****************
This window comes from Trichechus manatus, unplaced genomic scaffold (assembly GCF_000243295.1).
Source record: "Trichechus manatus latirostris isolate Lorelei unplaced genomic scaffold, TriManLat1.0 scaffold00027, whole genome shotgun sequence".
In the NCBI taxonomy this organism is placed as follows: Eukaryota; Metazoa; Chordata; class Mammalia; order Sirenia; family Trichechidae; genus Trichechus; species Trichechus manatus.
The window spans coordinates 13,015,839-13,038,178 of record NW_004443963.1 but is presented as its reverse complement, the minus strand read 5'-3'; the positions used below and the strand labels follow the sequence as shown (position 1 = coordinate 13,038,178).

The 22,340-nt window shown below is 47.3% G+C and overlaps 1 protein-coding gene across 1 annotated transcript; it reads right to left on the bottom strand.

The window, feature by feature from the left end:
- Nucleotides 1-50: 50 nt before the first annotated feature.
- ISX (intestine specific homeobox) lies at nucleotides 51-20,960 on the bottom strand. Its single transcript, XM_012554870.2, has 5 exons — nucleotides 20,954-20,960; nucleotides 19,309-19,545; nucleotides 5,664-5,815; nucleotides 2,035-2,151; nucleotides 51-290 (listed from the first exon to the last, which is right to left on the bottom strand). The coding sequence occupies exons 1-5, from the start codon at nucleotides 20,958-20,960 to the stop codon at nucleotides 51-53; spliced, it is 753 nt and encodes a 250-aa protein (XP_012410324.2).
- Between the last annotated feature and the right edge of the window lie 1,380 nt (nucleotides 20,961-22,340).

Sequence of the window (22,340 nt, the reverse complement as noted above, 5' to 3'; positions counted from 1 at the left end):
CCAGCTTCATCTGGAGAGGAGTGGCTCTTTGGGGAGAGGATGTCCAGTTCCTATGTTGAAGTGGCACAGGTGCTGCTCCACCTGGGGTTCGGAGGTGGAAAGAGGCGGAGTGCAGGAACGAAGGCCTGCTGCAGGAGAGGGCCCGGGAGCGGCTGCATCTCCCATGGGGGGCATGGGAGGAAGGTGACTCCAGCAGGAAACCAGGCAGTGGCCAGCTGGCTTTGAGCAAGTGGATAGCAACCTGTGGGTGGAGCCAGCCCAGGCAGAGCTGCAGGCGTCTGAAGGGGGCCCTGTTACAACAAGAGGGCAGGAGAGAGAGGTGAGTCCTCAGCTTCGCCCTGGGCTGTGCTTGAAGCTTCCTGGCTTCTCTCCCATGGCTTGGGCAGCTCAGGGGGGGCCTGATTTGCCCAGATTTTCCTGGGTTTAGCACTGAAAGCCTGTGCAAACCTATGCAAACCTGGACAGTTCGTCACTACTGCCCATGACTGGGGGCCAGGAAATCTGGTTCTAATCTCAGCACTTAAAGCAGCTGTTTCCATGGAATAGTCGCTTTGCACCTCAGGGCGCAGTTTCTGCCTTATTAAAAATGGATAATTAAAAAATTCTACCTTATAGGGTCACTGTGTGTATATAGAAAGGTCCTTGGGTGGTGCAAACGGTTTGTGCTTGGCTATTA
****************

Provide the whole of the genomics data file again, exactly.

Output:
This window comes from Trichechus manatus, unplaced genomic scaffold (assembly GCF_000243295.1).
Source record: "Trichechus manatus latirostris isolate Lorelei unplaced genomic scaffold, TriManLat1.0 scaffold00027, whole genome shotgun sequence".
In the NCBI taxonomy this organism is placed as follows: Eukaryota; Metazoa; Chordata; class Mammalia; order Sirenia; family Trichechidae; genus Trichechus; species Trichechus manatus.
The window spans coordinates 13,015,839-13,038,178 of record NW_004443963.1 but is presented as its reverse complement, the minus strand read 5'-3'; the positions used below and the strand labels follow the sequence as shown (position 1 = coordinate 13,038,178).

The 22,340-nt window shown below is 47.3% G+C and overlaps 1 protein-coding gene across 1 annotated transcript; it reads right to left on the bottom strand.

The window, feature by feature from the left end:
- Nucleotides 1-50: 50 nt before the first annotated feature.
- ISX (intestine specific homeobox) lies at nucleotides 51-20,960 on the bottom strand. Its single transcript, XM_012554870.2, has 5 exons — nucleotides 20,954-20,960; nucleotides 19,309-19,545; nucleotides 5,664-5,815; nucleotides 2,035-2,151; nucleotides 51-290 (listed from the first exon to the last, which is right to left on the bottom strand). The coding sequence occupies exons 1-5, from the start codon at nucleotides 20,958-20,960 to the stop codon at nucleotides 51-53; spliced, it is 753 nt and encodes a 250-aa protein (XP_012410324.2).
- Between the last annotated feature and the right edge of the window lie 1,380 nt (nucleotides 20,961-22,340).

Sequence of the window (22,340 nt, the reverse complement as noted above, 5' to 3'; positions counted from 1 at the left end):
CCAGCTTCATCTGGAGAGGAGTGGCTCTTTGGGGAGAGGATGTCCAGTTCCTATGTTGAAGTGGCACAGGTGCTGCTCCACCTGGGGTTCGGAGGTGGAAAGAGGCGGAGTGCAGGAACGAAGGCCTGCTGCAGGAGAGGGCCCGGGAGCGGCTGCATCTCCCATGGGGGGCATGGGAGGAAGGTGACTCCAGCAGGAAACCAGGCAGTGGCCAGCTGGCTTTGAGCAAGTGGATAGCAACCTGTGGGTGGAGCCAGCCCAGGCAGAGCTGCAGGCGTCTGAAGGGGGCCCTGTTACAACAAGAGGGCAGGAGAGAGAGGTGAGTCCTCAGCTTCGCCCTGGGCTGTGCTTGAAGCTTCCTGGCTTCTCTCCCATGGCTTGGGCAGCTCAGGGGGGGCCTGATTTGCCCAGATTTTCCTGGGTTTAGCACTGAAAGCCTGTGCAAACCTATGCAAACCTGGACAGTTCGTCACTACTGCCCATGACTGGGGGCCAGGAAATCTGGTTCTAATCTCAGCACTTAAAGCAGCTGTTTCCATGGAATAGTCGCTTTGCACCTCAGGGCGCAGTTTCTGCCTTATTAAAAATGGATAATTAAAAAATTCTACCTTATAGGGTCACTGTGTGTATATAGAAAGGTCCTTGGGTGGTGCAAACGGTTTGTGCTTGGCTATTA